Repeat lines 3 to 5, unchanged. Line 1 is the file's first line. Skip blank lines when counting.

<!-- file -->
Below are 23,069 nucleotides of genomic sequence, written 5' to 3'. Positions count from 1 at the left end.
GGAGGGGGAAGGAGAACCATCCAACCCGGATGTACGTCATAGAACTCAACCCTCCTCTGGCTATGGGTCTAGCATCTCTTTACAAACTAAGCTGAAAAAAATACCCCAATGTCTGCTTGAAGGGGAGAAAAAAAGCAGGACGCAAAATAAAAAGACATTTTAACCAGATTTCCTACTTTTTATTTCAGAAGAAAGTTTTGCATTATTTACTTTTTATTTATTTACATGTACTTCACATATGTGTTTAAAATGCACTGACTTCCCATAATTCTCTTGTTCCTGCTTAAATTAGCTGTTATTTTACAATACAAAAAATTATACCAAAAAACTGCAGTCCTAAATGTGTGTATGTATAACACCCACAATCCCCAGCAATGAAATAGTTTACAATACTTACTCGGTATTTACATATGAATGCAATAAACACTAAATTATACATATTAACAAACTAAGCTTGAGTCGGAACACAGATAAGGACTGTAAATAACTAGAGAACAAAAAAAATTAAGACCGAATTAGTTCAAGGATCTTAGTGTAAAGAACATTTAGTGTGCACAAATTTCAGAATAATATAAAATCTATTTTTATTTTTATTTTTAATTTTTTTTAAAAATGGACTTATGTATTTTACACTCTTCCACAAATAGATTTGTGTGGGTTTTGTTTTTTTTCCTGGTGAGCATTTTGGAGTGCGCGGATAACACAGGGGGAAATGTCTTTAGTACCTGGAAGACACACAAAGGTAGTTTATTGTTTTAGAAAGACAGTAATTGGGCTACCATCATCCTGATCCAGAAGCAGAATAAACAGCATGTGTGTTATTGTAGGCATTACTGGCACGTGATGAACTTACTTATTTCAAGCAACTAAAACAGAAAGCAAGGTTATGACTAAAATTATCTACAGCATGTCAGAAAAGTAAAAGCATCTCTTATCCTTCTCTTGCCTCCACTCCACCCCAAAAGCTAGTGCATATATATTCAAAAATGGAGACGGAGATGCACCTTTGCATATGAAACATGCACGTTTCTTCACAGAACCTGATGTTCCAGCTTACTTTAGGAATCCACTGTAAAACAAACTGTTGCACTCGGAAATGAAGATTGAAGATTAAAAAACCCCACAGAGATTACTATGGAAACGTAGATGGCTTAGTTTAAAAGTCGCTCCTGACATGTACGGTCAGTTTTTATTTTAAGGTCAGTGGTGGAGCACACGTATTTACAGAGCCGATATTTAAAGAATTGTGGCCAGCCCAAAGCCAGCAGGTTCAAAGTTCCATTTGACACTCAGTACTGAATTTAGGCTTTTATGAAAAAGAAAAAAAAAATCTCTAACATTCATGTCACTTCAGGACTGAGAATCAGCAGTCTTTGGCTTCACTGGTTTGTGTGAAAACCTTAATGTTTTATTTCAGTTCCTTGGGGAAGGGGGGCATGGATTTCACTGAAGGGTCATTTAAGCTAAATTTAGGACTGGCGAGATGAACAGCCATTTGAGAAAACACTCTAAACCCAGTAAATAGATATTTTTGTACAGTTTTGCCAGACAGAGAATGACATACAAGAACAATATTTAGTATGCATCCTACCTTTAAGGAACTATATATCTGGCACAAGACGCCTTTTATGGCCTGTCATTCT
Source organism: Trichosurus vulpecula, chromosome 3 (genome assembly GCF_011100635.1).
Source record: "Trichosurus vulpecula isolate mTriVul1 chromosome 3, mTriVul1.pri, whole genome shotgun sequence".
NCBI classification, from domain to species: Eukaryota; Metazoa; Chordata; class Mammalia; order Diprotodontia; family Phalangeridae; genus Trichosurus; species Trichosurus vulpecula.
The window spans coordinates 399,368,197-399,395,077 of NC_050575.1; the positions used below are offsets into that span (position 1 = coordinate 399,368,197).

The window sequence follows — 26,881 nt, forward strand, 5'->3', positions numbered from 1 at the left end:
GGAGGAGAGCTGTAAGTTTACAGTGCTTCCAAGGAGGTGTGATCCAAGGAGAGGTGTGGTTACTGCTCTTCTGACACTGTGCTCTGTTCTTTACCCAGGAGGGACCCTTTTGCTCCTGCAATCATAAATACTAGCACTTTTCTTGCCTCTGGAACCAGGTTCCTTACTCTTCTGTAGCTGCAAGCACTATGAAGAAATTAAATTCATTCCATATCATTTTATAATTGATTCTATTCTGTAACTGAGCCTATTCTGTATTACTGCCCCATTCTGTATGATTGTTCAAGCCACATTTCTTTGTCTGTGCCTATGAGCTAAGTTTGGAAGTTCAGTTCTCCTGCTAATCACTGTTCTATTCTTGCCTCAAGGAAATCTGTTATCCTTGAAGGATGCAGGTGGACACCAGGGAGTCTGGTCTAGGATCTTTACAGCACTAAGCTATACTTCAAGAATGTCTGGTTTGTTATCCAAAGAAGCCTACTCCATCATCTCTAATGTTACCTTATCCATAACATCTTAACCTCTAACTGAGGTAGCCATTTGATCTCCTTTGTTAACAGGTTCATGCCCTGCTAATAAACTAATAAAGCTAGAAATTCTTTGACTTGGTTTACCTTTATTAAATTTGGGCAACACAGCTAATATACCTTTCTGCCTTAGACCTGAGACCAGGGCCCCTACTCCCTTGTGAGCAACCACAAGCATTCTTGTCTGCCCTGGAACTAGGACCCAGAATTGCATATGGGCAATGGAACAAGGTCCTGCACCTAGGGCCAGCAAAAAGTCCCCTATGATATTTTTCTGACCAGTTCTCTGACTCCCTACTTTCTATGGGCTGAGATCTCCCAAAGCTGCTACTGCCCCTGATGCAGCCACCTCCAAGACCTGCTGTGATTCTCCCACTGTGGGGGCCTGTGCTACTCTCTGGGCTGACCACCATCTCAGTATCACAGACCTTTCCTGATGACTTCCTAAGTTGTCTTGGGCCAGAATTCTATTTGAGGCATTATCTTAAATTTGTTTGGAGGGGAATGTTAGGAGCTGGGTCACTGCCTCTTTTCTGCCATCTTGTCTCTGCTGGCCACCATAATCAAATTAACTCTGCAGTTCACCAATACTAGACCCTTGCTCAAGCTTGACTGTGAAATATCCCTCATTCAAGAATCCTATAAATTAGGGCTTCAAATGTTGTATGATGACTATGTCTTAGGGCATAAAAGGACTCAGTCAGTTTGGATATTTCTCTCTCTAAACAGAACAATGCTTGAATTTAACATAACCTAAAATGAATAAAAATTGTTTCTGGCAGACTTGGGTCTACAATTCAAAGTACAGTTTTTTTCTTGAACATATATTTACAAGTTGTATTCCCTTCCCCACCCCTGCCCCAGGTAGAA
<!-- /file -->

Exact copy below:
Source organism: Trichosurus vulpecula, chromosome 3 (genome assembly GCF_011100635.1).
Source record: "Trichosurus vulpecula isolate mTriVul1 chromosome 3, mTriVul1.pri, whole genome shotgun sequence".
NCBI classification, from domain to species: Eukaryota; Metazoa; Chordata; class Mammalia; order Diprotodontia; family Phalangeridae; genus Trichosurus; species Trichosurus vulpecula.